Senate Republicans are feeling increasingly bullish about expanding their majority next month.
Sen. Cory Gardner of Colorado, who chairs the GOP’s campaign arm, told national donors on a conference call this week that believes his party will win the vast majority of competitive Senate races according to a person who was on the call. Gardner’s sunny outlook envisions a Republican majority as brawny as 55 seats, a number that could put the GOP in the majority for years to come. Republicans currently control 51 seats.
With so many competitive races coming down to the wire in red states won handily by President Donald Trump, the National Republican Senatorial Campaign Committee chairman predicted GOP challengers would oust Claire McCaskill in Missouri, Joe Donnelly in Indiana, Bill Nelson in Florida and Heidi Heitkamp in North Dakota, as well as protect vulnerable GOP Sen. Dean Heller in Nevada and open seats in Arizona and Tennessee. All those races are tight according to the polls, save GOP-leaning North Dakota.
Gardner also said that GOP attempts to oust Montana Democrat Jon Tester and West Virginia Democrat Joe Manchin are difficult but still winnable. Both those senators are narrowly favored for reelection. He said GOP candidates are in strong financial shape over the closing stretch, though he did say Martha McSally in Arizona and Heller in Nevada could both use financial help.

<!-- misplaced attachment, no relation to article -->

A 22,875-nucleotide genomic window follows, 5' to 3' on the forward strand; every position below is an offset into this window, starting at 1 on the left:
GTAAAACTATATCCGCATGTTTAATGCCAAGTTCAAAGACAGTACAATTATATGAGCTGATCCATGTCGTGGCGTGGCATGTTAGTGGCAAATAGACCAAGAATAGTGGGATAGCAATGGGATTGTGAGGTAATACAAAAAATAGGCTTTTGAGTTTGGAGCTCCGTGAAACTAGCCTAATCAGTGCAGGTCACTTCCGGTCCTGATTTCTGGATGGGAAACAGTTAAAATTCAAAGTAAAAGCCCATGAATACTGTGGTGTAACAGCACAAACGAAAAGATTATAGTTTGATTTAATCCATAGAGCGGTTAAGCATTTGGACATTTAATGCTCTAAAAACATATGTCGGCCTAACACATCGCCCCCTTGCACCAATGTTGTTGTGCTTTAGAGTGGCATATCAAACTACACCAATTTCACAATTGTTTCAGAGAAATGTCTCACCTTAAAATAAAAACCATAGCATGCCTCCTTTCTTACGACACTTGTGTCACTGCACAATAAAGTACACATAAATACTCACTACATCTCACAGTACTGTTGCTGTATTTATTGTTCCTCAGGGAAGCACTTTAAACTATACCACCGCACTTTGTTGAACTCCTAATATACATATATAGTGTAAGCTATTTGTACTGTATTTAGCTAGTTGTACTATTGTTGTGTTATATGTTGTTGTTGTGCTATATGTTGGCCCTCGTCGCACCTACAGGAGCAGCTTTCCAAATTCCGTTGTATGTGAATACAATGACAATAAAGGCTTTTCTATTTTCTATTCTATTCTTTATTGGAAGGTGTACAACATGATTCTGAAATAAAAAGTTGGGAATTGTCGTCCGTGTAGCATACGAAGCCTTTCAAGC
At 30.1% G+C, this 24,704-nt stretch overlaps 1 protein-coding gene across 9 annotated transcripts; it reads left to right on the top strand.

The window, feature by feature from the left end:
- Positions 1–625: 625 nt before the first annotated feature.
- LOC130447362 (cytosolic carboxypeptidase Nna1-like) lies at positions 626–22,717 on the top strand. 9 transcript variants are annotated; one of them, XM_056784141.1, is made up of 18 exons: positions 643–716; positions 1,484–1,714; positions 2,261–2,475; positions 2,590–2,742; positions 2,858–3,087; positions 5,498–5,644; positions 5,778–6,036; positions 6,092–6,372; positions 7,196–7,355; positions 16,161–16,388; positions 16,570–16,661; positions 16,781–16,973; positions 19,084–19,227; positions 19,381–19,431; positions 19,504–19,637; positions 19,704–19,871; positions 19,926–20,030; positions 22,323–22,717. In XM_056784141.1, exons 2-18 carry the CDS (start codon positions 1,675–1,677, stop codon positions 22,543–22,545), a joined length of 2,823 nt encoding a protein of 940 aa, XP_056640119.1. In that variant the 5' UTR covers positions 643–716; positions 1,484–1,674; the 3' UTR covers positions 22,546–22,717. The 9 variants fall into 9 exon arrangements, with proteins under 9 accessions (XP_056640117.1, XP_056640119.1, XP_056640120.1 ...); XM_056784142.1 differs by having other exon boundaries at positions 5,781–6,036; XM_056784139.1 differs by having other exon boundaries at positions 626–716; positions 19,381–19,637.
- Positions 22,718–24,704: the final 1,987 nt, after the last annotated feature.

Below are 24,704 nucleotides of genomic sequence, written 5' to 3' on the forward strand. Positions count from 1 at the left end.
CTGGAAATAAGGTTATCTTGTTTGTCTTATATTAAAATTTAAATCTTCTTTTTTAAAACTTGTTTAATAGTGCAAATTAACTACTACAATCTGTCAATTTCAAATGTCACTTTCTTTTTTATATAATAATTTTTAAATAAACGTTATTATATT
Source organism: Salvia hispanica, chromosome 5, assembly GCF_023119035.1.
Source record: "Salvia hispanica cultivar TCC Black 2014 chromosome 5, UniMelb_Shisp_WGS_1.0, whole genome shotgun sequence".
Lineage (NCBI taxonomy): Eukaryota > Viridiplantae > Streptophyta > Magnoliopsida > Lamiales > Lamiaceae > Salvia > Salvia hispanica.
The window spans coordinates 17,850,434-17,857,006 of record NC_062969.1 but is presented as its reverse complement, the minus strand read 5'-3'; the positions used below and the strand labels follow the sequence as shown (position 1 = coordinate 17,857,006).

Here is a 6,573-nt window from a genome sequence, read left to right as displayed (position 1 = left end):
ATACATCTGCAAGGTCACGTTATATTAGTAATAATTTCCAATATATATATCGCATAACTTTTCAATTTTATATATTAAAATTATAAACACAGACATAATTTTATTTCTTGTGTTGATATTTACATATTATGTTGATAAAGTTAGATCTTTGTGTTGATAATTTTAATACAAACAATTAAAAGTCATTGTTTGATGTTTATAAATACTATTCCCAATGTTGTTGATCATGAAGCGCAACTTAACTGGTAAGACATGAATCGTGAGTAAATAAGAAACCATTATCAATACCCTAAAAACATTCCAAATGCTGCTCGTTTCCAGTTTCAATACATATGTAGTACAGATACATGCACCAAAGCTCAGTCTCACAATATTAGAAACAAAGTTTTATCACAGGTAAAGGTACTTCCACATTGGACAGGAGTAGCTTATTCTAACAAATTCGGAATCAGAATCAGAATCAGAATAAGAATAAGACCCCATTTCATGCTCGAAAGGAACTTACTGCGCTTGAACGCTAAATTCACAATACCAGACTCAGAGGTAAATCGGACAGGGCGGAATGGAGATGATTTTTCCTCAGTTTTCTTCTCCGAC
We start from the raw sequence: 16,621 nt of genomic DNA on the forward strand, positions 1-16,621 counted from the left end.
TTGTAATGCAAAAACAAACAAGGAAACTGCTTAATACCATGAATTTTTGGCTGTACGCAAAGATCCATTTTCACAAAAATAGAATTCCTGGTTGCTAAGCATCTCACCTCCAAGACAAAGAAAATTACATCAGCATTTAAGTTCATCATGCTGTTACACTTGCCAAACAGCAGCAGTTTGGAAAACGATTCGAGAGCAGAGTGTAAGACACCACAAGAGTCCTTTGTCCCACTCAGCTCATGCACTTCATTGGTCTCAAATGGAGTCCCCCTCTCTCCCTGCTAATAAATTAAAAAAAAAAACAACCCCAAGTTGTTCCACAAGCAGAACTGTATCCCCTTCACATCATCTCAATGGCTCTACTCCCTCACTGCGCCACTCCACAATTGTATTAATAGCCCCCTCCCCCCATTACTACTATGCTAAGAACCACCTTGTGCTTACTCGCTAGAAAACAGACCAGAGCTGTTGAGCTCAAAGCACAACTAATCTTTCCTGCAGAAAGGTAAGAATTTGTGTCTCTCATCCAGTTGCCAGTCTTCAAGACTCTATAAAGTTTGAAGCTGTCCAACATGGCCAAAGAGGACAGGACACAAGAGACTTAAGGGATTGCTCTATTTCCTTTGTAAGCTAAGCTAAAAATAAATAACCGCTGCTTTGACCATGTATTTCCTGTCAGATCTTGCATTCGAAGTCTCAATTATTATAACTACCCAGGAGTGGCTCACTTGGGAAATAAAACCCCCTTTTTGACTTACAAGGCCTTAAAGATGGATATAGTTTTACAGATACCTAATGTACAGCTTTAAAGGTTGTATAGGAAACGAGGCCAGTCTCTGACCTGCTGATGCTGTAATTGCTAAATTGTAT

The comments from the perpetually upbeat Gardner indicate growing confidence that even with the GOP House majority looking increasingly perilous, Republicans believe they will gain ground in the Senate in November. Long concentrating merely on preserving their narrow majority, Republicans now think they may be able to do even better given Democrats’ fading chances of taking back Senate control.
Heller is the only GOP incumbent who appears endangered, and Democrats would have to beat him and win in either Tennessee or Arizona and protect all their incumbents to take back the majority.
But there are still more than two weeks until Election Day, and Democrats say close elections will turn on health care and protecting entitlement programs. Senate Majority Leader Mitch McConnell (R-Ky.) told media outlets this week that Republicans could try again to repeal Obamacare depending on the election results, which Democrats believe will be a boon to their campaign strategy of attacking GOP support for a lawsuit to scrap Obamacare and its protections for pre-existing conditions.
“While the NRSC chair was making bold proclamations about his lackluster candidates, the majority leader was blowing their cover on the top issue of the election: Protecting coverage for pre-existing conditions,” said Lauren Passalacqua, a spokeswoman for the Democratic Senatorial Campaign Committee.
Gardner himself will be among Democrats’ top targets in 2020, but if he and McConnell can pick up a handful of seats this cycle it will make it much more difficult for Democrats to take back the majority in that cycle. Republicans took over seats in Alaska, West Virginia, South Dakota, Montana, Louisiana and Arkansas in 2014 that will be difficult if not impossible for Democrats to wrest back, leaving them to concentrate on defeating senators in purple states like Gardner and GOP Sens. Thom Tillis of North Carolina, Joni Ernst of Iowa and Susan Collins of Maine.
Just one Democratic senator appears in serious peril in 2020: Doug Jones of Alabama.